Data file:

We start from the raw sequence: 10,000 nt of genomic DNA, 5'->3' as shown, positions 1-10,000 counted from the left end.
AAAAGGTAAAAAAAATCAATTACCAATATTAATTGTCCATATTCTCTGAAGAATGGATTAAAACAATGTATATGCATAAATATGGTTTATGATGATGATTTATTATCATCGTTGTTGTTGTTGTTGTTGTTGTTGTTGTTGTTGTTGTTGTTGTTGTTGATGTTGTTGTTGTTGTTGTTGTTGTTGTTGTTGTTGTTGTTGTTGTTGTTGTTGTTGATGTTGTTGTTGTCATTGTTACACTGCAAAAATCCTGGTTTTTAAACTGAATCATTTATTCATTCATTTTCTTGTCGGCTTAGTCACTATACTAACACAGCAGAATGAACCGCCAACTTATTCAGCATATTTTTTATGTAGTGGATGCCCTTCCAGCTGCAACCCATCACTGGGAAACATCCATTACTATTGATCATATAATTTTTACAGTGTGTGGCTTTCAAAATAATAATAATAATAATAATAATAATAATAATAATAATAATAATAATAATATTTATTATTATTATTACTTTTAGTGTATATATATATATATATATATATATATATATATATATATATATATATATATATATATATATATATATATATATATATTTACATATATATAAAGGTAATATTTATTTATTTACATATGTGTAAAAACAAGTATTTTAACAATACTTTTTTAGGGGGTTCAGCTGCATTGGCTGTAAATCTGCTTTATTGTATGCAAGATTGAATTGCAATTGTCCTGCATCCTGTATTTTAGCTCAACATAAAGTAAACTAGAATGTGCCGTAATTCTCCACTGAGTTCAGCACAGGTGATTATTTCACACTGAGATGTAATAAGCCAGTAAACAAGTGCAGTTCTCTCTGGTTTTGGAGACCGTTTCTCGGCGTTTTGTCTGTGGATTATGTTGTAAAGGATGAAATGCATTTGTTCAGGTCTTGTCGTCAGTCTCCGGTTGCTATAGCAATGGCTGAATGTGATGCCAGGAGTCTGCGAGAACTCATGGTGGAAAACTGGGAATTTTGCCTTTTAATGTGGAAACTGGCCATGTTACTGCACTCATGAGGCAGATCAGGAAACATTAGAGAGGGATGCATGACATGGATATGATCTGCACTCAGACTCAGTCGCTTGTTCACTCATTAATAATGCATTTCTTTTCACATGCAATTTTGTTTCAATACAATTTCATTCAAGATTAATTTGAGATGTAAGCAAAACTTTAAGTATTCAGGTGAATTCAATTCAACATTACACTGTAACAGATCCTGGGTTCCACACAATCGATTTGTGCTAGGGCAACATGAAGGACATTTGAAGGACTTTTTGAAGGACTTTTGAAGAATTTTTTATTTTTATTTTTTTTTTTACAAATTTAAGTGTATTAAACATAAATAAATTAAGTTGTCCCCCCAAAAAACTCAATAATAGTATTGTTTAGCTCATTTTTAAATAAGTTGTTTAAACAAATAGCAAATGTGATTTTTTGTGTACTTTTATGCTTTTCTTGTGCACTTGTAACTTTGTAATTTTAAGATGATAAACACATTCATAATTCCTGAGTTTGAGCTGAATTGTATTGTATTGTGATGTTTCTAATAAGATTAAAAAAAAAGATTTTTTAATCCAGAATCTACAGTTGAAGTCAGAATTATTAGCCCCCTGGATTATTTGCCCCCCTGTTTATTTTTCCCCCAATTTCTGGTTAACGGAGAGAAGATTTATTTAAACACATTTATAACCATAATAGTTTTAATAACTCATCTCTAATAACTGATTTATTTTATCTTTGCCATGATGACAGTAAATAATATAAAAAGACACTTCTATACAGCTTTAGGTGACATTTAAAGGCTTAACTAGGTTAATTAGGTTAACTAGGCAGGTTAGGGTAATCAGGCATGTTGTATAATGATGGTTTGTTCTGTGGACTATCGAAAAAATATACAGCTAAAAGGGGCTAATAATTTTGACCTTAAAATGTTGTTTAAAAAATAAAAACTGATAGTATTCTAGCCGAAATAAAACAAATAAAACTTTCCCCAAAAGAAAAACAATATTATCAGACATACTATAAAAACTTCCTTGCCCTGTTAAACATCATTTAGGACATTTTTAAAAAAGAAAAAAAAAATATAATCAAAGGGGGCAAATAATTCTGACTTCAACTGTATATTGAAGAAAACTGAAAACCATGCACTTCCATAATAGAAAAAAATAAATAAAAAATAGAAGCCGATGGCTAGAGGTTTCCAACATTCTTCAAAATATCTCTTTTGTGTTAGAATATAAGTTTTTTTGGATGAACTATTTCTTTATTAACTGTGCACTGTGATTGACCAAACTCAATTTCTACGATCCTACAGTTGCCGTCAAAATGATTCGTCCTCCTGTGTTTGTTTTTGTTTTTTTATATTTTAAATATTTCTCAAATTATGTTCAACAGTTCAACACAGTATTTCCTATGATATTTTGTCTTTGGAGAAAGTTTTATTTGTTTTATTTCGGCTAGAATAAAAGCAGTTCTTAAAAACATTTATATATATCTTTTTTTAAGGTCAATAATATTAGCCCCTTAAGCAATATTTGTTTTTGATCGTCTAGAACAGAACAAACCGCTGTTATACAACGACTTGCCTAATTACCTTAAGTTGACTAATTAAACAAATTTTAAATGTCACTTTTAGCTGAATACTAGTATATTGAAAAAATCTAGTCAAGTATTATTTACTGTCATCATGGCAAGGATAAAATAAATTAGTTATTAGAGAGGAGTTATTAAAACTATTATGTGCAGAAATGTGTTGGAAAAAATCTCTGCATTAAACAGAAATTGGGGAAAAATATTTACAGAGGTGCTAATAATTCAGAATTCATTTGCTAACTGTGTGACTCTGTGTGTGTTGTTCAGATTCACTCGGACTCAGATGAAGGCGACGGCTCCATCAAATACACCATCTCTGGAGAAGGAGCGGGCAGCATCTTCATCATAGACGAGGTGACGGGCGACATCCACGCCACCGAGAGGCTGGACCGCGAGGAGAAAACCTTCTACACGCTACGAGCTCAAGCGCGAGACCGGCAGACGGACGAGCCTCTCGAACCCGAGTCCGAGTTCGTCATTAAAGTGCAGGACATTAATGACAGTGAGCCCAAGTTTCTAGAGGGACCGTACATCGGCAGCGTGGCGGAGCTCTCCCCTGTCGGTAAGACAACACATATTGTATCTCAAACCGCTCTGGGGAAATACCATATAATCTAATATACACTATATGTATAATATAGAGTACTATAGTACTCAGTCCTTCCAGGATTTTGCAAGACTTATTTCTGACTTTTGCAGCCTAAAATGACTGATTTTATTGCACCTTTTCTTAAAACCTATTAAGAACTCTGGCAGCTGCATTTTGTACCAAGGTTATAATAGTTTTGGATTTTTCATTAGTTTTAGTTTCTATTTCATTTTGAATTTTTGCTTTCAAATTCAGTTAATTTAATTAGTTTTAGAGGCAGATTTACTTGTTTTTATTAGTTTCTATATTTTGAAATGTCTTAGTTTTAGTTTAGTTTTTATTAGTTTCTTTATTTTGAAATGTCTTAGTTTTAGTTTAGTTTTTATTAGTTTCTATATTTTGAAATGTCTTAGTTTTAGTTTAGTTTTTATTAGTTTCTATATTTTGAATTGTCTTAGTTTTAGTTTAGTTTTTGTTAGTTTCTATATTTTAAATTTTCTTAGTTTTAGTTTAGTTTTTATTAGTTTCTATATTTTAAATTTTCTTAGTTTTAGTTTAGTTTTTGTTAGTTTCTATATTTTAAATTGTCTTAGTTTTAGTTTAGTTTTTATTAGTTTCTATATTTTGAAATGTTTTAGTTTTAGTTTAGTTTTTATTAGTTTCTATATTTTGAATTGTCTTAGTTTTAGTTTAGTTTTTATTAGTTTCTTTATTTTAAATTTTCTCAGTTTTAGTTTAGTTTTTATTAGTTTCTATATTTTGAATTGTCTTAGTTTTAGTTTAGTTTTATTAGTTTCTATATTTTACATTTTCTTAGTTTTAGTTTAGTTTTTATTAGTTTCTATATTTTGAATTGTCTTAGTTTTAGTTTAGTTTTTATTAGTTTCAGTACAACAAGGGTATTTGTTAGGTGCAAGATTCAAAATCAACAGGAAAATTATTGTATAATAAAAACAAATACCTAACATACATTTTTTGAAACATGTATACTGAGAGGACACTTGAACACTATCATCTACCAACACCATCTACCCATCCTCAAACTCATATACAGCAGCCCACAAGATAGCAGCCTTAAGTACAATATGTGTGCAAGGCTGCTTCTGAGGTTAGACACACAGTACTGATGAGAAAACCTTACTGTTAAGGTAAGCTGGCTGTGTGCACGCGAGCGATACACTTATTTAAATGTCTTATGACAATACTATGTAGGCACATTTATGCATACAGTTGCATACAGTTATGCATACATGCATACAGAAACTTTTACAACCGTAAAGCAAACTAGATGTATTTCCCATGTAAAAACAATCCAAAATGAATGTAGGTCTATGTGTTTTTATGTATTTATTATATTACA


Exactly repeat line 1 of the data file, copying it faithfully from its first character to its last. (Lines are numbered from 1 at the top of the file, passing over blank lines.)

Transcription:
We start from the raw sequence: 10,000 nt of genomic DNA, 5'->3' as shown, positions 1-10,000 counted from the left end.